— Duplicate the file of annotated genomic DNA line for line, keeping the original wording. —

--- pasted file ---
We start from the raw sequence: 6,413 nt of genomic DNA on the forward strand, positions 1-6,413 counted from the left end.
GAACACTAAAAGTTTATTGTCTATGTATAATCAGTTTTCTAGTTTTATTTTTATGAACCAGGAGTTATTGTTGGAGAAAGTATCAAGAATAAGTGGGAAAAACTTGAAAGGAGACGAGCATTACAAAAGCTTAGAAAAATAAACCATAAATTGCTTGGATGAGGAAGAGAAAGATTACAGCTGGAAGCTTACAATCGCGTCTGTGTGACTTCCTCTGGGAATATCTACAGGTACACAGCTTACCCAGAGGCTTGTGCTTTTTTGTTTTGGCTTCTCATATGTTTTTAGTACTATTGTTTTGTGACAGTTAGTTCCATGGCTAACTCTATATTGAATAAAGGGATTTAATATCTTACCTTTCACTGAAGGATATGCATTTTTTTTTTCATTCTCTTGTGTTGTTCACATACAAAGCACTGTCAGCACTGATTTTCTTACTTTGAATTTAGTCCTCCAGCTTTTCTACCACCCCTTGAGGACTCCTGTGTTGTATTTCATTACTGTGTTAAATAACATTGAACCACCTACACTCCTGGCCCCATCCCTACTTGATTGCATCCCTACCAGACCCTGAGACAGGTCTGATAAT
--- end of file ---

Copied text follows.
We start from the raw sequence: 6,413 nt of genomic DNA on the forward strand, positions 1-6,413 counted from the left end.
GAACACTAAAAGTTTATTGTCTATGTATAATCAGTTTTCTAGTTTTATTTTTATGAACCAGGAGTTATTGTTGGAGAAAGTATCAAGAATAAGTGGGAAAAACTTGAAAGGAGACGAGCATTACAAAAGCTTAGAAAAATAAACCATAAATTGCTTGGATGAGGAAGAGAAAGATTACAGCTGGAAGCTTACAATCGCGTCTGTGTGACTTCCTCTGGGAATATCTACAGGTACACAGCTTACCCAGAGGCTTGTGCTTTTTTGTTTTGGCTTCTCATATGTTTTTAGTACTATTGTTTTGTGACAGTTAGTTCCATGGCTAACTCTATATTGAATAAAGGGATTTAATATCTTACCTTTCACTGAAGGATATGCATTTTTTTTTTCATTCTCTTGTGTTGTTCACATACAAAGCACTGTCAGCACTGATTTTCTTACTTTGAATTTAGTCCTCCAGCTTTTCTACCACCCCTTGAGGACTCCTGTGTTGTATTTCATTACTGTGTTAAATAACATTGAACCACCTACACTCCTGGCCCCATCCCTACTTGATTGCATCCCTACCAGACCCTGAGACAGGTCTGATAAT